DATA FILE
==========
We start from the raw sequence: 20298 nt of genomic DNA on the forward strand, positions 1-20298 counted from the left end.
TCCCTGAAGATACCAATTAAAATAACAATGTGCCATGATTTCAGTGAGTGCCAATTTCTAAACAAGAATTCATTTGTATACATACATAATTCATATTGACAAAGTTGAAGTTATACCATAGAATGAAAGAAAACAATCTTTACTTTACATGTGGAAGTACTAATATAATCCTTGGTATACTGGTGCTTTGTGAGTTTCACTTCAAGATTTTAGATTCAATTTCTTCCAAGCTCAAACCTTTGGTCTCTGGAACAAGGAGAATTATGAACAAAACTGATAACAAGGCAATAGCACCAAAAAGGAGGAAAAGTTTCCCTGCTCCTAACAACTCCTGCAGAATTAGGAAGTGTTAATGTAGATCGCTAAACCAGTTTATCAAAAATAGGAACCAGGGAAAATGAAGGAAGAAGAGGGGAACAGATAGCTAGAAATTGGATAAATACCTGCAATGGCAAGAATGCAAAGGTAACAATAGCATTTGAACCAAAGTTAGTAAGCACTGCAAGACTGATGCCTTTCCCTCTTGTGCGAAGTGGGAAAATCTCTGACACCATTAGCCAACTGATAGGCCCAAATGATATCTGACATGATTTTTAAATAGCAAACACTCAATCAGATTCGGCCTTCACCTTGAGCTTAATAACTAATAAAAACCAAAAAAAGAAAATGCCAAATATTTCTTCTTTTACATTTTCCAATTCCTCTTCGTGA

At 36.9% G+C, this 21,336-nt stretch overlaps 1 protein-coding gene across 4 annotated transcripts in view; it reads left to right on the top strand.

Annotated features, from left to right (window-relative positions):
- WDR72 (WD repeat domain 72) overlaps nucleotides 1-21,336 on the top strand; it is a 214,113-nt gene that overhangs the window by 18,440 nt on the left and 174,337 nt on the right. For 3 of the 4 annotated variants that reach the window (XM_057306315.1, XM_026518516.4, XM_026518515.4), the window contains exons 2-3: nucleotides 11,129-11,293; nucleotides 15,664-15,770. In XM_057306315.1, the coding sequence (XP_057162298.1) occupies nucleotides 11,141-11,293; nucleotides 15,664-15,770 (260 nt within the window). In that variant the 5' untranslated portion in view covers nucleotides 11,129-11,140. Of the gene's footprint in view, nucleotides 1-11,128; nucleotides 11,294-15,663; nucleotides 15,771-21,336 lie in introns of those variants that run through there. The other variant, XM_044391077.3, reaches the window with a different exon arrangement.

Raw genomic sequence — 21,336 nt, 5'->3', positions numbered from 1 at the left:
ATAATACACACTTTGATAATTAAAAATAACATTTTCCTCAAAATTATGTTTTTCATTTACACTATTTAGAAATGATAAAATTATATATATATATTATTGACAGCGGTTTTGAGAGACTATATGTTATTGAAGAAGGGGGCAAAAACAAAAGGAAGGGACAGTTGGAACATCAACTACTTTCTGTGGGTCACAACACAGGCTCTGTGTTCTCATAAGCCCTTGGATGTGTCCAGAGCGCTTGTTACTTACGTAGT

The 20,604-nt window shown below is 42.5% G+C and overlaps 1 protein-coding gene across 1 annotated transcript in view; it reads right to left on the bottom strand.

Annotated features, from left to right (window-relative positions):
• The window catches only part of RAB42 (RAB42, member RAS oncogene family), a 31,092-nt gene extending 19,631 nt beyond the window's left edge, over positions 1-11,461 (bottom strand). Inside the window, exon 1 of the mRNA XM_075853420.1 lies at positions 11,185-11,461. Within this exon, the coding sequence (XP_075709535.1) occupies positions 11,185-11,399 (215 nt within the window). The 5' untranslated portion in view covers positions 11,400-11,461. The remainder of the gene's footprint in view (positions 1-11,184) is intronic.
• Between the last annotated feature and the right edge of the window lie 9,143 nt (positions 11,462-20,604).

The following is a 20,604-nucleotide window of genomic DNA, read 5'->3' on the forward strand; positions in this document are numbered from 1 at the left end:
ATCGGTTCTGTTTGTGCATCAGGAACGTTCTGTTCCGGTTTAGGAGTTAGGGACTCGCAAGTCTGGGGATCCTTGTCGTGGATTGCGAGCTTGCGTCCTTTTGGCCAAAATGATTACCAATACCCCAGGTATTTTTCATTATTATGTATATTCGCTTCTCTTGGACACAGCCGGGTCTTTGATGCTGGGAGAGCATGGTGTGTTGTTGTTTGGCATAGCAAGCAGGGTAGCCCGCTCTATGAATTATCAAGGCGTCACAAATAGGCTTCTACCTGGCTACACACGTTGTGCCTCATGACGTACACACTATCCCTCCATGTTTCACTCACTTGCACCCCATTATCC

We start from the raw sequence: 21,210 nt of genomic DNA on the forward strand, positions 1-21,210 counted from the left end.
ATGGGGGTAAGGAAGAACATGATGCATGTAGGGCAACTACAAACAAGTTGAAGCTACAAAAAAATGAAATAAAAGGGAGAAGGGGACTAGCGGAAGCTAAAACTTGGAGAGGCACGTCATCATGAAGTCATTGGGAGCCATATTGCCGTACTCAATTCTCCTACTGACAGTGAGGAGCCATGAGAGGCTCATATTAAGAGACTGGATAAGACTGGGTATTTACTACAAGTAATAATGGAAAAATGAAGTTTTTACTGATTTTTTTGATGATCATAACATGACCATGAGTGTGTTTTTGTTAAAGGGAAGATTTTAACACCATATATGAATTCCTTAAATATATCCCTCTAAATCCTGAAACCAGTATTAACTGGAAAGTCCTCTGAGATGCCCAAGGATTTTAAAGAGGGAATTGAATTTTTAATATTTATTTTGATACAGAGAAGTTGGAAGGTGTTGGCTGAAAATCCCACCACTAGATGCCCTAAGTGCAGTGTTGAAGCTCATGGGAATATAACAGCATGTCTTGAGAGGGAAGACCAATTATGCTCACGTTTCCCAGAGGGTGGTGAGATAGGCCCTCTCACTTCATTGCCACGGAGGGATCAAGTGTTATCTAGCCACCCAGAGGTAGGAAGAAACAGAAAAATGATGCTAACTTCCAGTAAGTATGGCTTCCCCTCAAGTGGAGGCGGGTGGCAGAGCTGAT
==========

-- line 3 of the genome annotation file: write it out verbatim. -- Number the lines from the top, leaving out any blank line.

At 36.9% G+C, this 21,336-nt stretch overlaps 1 protein-coding gene across 4 annotated transcripts in view; it reads left to right on the top strand.